New Computer Gaming Initiative / Development Philosophy
Errrrrrrrrrrr... FAQs are inside the cat. You must beware of the occasional sentence like that one that doesn't make sense.
Is NCGI made differently to commercial games?
Yes. Commercial games are usually planned out by a design team months before the programmers actually start coding. This leaves little scope for taking advantages of quirks of the code as it is written and this can mean that the game becomes very, very large just to incorporate some dumb feature that somebody on the design team thought would be a good idea at the time. With NCGi, I never really know where it is going to end up: I just look at the program I have and see what features could be added in without wasting too much disk space or memory. In this way, the game has become very efficient in terms of disk space: it is some 10,000 times smaller than some commercial games.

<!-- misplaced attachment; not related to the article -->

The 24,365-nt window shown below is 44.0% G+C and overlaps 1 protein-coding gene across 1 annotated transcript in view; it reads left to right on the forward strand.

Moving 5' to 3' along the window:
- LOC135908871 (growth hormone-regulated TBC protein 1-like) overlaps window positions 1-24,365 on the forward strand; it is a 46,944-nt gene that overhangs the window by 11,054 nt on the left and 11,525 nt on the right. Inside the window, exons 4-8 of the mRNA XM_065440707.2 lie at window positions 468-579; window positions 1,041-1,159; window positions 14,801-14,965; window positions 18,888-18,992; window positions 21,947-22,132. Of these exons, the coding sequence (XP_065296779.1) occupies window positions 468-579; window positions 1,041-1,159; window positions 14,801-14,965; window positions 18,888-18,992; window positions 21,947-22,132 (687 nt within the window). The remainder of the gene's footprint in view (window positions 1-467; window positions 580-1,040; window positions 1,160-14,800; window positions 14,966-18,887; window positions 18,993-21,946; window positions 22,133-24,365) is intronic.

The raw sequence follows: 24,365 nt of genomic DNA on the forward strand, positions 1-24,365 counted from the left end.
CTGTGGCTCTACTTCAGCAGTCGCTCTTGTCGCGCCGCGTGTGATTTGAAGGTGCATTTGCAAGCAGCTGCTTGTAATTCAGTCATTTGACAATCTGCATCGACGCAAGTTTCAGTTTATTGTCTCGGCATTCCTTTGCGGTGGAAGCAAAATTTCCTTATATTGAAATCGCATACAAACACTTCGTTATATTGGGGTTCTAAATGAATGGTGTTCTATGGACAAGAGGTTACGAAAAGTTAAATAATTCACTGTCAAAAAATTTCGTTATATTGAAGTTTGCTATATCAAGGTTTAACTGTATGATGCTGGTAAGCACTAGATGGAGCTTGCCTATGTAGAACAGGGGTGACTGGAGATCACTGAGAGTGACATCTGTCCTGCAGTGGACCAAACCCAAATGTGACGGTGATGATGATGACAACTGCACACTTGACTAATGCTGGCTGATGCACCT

Isn't "Asteroids" outdated?
Depends on your point of view. The old-style arcade games and their clones can be a lot more addictive and fun than some complicated modern flight simulator that takes weeks to learn how to use. I'm gradually trying to engineer a 'depth' of gameplay into NCGi so that you can enjoy it just as an exercise in blasting rocks, or you can experiment with collecting different combinations of boni [pl. of 'bonus'] to see what happens. You can even try to do stunt maneuvers with your spaceship (although I don't guarantee that you'll live very long!).
What would be your advice to somebody who is thinking of making a game?
Start off by making something that is really simple, but has lots of scope for adding in cool new features. That way you'll get something playable early on and can start thinking about what it might grow into.
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